Writer: Laura Wade
Director: Lucy Hughes
Reviewer: Abbie Rippon
First staged during the 2010 General Election, Laura Wade’s Posh is a parody or maybe even a reflection of Oxford University’s Bullingdon Club (whose known members have included David Cameron, George Osborne and current PM Boris Johnson). An elite dining club of ten members, bright young men from the higher echelons of the social classes, who get together once a term to enjoy an evening of decadence and revelry.
But the club is so much more than that. Represented in the play as the Riot Club, named after Lord Riot, is a group of young men with titles to inherit, whose families know the ‘right’ people. They are young men with fathers, uncles or godfathers who have been previous members of this elite club, they feel it is their destiny to one day play their part in running the country.
You’ve got to love to hate them.
Posh by name and posh by nature, these boys (for ‘boys’ are what they are) possess a spoilt, self-righteous nature and lack of responsibility which will leave them acting like boys through their thirties, forties and fifties when the excuses of youth and foolishness will no longer stand and will be replaced by well-payed lawyers.
The young actors who play the ten club members work well together, there’s great pace to their raillery and the performance is engaging and enjoyable with the audience feeling like a fly on the wall at the clubs termly dinner. A handful of the cast can’t quite get away with being posh enough. Something in the way they hold themselves, their accent, tone, the slightly ill-fitting look of their waistcoats and tails doesn’t quite ring true. But their performances are energetic and often daring so this is forgivable.
Jack Whittle is fabulously horrid as Harry Milliers, with his reputation as a sex-crazed toff who thinks he can have any woman he wants. The scene between Whittle and Ellie Nun, who plays Charlie, the lady of the night, is particularly engaging. Wade was on the mark when she wrote this beautiful moment highlighting that every woman, no matter their vocation, can stand up to a man, even if his daddy is a lord and he has a wallet full of fifties.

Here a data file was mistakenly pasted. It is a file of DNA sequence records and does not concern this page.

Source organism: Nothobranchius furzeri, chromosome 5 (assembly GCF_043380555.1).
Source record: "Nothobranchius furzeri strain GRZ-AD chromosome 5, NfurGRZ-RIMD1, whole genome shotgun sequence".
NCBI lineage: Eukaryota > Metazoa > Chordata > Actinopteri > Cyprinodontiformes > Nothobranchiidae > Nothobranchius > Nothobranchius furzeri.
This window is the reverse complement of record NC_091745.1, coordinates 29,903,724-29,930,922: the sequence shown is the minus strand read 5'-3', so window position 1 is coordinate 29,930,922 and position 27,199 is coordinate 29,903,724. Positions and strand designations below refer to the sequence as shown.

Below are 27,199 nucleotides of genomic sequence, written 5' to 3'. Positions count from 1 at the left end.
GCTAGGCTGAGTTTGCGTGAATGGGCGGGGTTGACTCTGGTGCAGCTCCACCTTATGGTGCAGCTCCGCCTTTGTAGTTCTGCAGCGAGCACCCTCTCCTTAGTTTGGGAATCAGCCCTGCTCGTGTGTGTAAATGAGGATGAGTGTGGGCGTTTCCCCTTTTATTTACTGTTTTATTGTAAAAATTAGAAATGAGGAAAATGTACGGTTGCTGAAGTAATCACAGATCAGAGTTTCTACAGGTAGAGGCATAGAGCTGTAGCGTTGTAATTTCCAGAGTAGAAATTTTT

Joseph Tyler Todd and Adam Mirsky as George Balfour and Guy Bellingfild have a certain aristocratic charm, the slight oddballs in the group. Bellingfield striving for status and success, and Balflour, docile and inelegant, their performances add real colour to the mixing pot of arrogance and entitlement on stage.
It could be so easy to put a set of complete stereotypes on stage for this production, but the cast, along with director Lucy Hughes have brought out the individual traits of each member of the Riot Club. We might want to tarnish them all with the same brush, but it’s difficult to do so as every actor brings something unique to their character and performance.
Posh is as relevant now as it was when it was first written, it will undoubtedly remain relevant in the years to come. While a micro-percentage of the UK’s population are in charge of our country’s destiny, it makes you question who has the right to lead us into the future. Do those born into wealth and status have the empathy and breadth of understanding to know what’s best for the rest of us? It makes me wonder…
Runs until 26 October 2109 | Image: Contributed